Preprint Article Version 1 NOT YET PEER-REVIEWED

Through Wall Radar Classification of Human Micro-Doppler using Singular Value Decomposition Analysis

  1. Department of Electronic and Electrical Engineering, University College London, London WC1E 7JE, UK
  2. Department of Security and Crime Science, University College London, London WC1H 9EZ, UK
Version 1 : Received: 30 August 2016 / Approved: 31 August 2016 / Online: 31 August 2016 (09:02:32 CEST)

A peer-reviewed article of this Preprint also exists.

Ritchie, M.; Ash, M.; Chen, Q.; Chetty, K. Through Wall Radar Classification of Human Micro-Doppler Using Singular Value Decomposition Analysis. Sensors 2016, 16, 1401. Ritchie, M.; Ash, M.; Chen, Q.; Chetty, K. Through Wall Radar Classification of Human Micro-Doppler Using Singular Value Decomposition Analysis. Sensors 2016, 16, 1401.

Journal reference: Sensors 2016, 16, 1401
DOI: 10.3390/s16091401

Abstract

The ability to detect the presence as well as classify the activities of individuals behind visually obscuring structures is of significant benefit to police, security and emergency services in many situations. This paper presents the analysis from a series of experimental results generated using a through-the-wall (TTW) Frequency Modulated Continuous Wave (FMCW) C-Band radar system named Soprano. The objective of this analysis was to classify whether an individual was carrying an item in both hands or not using micro-Doppler information from a FMCW sensor. The radar was deployed at a standoff distance, of approximately 0.5 m, outside a residential building and used to detect multiple people walking within a room. Through the application of digital filtering, it was shown that significant suppression of the primary wall reflection is possible, significantly enhancing the target signal to clutter ratio. Singular Value Decomposition (SVD) signal processing techniques were then applied to the micro-Doppler signatures from different individuals. Features from the SVD information have been used to classify whether the person was carrying an item or walking free handed. Excellent performance of the classifier was achieved in this challenging scenario with accuracies up to 94%, suggesting that future through wall radar sensors may have the ability to reliably recognize many different types of activities in TTW scenarios using these techniques.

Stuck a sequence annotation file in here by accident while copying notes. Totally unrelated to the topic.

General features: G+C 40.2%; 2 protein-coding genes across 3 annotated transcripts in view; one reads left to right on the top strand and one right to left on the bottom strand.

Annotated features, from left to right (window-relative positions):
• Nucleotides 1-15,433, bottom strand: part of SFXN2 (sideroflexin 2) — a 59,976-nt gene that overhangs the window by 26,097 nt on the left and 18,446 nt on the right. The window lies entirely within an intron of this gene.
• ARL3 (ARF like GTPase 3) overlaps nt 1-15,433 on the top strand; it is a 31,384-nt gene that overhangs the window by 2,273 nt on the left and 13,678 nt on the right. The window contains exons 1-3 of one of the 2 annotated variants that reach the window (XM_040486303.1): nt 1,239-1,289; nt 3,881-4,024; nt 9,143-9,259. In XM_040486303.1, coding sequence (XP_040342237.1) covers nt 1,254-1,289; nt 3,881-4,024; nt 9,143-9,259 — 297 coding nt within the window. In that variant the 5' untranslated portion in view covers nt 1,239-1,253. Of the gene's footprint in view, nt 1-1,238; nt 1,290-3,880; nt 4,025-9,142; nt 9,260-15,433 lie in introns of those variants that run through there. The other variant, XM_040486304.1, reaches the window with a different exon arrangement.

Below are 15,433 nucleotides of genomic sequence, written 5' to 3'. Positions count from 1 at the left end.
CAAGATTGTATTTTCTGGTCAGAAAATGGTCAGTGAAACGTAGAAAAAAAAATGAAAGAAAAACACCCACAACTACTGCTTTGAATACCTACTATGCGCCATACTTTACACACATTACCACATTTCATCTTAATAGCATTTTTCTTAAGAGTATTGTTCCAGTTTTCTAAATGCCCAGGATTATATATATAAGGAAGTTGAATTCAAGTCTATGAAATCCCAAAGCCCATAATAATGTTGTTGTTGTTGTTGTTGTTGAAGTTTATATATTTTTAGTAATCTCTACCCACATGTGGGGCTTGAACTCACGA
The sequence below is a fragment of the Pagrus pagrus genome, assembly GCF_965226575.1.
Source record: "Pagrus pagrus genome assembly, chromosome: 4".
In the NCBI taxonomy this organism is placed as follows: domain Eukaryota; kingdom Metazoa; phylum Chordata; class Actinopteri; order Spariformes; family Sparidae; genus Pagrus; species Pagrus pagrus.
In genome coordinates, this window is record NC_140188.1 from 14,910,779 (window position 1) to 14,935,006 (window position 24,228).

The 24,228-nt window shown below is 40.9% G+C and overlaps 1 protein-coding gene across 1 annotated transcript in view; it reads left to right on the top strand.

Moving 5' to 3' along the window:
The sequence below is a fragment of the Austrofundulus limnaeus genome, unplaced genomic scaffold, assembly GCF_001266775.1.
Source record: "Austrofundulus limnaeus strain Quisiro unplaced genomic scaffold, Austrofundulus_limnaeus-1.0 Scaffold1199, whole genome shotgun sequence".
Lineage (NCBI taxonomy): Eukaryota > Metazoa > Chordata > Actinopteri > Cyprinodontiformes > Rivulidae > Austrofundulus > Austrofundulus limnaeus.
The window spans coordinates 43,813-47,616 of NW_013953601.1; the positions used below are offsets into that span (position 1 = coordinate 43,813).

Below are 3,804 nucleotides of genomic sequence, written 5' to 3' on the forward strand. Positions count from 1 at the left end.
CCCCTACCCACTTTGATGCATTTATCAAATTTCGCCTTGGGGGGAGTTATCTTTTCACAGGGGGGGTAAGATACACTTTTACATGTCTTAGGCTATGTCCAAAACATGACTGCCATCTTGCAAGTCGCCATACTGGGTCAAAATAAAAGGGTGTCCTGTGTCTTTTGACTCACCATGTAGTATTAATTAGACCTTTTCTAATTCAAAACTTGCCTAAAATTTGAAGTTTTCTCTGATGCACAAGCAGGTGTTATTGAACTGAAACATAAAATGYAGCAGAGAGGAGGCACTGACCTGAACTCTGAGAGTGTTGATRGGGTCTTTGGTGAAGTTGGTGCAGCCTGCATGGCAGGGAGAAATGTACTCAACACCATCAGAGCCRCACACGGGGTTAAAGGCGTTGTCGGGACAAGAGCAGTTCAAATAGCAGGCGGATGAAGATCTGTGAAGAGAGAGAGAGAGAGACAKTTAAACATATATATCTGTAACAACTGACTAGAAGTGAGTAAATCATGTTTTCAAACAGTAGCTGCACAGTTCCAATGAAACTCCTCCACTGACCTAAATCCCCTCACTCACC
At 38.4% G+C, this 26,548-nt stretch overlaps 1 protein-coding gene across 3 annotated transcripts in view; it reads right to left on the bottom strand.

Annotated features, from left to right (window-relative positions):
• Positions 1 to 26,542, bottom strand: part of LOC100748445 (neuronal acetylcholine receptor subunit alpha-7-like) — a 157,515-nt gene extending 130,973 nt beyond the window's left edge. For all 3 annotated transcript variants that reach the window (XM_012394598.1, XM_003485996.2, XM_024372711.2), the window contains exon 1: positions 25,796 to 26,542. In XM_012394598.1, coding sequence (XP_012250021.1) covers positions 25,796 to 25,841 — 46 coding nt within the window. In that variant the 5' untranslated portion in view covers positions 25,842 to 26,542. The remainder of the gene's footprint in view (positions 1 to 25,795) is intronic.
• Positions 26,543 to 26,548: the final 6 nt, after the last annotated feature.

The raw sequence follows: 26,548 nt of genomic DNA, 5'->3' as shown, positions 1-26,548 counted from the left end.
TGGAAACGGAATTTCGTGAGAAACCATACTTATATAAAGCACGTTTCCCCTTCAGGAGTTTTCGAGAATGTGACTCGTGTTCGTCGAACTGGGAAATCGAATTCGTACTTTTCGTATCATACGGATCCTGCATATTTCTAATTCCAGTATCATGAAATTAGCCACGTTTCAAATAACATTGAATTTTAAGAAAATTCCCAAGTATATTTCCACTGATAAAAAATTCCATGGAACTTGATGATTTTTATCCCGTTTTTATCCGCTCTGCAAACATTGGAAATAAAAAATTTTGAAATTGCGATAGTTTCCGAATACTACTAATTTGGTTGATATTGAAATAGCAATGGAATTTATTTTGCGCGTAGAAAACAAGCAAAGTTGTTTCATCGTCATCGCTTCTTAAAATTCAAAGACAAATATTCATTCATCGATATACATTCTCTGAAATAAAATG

Subject Areas

micro-Doppler; FMCW radar; through-the-wall; classification

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